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Mullen’s science poor

 

October 14, 2020



As a retired medical professional with a master’s degree in public health, I am responding to Val Mullen’s “scientific” view point on mask wearing for COVID-19 protection. (letter, Oct.7)

First, some explanation:

This teeny virus which scientist Mullen states is 125 nanometers is carried by bodily fluids varying in size from misty aerosol droplets to spit balls. As anyone who has worn a mask for 15 minutes can attest to, a lot of those droplets are caught in the mask. One also sees this moisture on a cold winter’s day when your breath freezes on exhalation. Cover it with a scarf and you get drenched, which is why masks are not to protect you but for the other guy.

Second, this teeny virus which Mullen states is 125 nanometers is very small compared to the weave of the cloth, however there are two layers in a tightly woven cotton mask where the weaves do not match up, giving the screen effect much more filter. A tight seal around the edges is also important.

Third, to be infected you have to have a large enough viral load to carry from aerosol to newly infected person with varying immune system responses. Catching the moisture in a mask decreases the viral load in the air; this is improved with social distancing.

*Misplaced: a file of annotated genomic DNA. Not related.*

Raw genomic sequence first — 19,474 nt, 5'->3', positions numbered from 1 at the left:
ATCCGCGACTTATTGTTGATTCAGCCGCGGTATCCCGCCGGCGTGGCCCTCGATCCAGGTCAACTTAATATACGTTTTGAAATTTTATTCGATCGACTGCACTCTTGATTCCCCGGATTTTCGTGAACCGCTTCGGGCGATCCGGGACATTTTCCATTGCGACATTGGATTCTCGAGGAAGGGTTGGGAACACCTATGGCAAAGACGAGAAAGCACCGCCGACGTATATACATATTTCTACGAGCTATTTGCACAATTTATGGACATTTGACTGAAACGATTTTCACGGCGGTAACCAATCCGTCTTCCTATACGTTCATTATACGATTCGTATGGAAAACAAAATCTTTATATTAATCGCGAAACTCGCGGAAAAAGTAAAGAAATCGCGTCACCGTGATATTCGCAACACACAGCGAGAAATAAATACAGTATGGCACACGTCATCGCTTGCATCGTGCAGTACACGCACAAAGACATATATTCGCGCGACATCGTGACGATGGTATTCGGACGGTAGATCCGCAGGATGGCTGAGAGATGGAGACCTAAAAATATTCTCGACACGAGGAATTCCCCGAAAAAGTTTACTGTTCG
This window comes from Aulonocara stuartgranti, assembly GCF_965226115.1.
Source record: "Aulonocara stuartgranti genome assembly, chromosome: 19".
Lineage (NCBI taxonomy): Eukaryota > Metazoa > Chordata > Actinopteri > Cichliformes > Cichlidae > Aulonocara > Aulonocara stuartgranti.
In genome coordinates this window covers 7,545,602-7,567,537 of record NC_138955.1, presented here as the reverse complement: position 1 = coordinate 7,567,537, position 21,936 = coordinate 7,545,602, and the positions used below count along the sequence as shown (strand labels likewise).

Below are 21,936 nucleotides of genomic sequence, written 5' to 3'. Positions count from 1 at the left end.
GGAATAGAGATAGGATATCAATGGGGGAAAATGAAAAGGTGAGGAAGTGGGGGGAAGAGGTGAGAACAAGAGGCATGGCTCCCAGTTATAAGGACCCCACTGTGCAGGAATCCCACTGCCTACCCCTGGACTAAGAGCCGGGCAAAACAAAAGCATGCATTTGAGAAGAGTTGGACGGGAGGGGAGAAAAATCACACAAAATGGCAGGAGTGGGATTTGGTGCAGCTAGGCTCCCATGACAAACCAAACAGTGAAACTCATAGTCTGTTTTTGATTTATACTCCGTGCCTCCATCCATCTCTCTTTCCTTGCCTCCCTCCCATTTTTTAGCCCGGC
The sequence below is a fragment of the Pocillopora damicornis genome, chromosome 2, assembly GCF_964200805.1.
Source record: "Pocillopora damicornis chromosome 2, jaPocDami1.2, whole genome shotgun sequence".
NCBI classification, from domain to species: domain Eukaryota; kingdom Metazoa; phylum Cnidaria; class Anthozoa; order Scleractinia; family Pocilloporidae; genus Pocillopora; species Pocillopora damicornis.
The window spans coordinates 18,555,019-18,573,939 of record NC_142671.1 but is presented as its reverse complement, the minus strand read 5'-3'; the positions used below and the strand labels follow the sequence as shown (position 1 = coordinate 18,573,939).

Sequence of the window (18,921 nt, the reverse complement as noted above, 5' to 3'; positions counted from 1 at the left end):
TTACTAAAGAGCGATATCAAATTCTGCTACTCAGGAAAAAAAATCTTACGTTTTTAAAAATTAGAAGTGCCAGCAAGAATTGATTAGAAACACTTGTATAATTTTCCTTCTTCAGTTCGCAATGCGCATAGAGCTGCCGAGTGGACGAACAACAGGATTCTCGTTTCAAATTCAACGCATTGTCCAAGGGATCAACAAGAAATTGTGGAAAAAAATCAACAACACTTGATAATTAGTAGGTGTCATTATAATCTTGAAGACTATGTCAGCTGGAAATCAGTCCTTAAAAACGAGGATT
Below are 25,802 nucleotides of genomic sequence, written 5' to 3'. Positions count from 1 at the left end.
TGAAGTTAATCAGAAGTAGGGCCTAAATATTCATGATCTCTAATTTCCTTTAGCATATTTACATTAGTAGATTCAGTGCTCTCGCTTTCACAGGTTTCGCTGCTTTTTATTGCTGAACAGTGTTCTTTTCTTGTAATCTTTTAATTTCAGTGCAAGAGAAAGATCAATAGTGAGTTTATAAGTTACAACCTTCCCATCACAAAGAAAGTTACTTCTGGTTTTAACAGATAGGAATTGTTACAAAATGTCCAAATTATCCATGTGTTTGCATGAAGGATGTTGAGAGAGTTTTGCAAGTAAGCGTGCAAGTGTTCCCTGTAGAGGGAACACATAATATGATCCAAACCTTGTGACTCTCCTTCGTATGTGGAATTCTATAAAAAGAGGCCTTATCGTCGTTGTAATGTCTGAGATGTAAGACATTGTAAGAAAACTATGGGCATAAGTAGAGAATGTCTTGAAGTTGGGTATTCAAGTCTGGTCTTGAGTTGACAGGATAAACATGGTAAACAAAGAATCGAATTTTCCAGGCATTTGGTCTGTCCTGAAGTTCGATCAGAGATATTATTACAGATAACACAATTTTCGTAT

Fourth, the 2018 influenza research cited by Mullen, found at the CDC website, was a literature review of 10 random controlled trials that also noted: “Most studies were underpowered because of limited sample size, and some studies also reported suboptimal adherence in the face mask group.”

Fifth, just because small sampled poorly controlled research, randomized or not, does not show benefits, is no proof. There just needs to be more thorough studies specifically for COVID-19.

Joan Cross

La Conner

 

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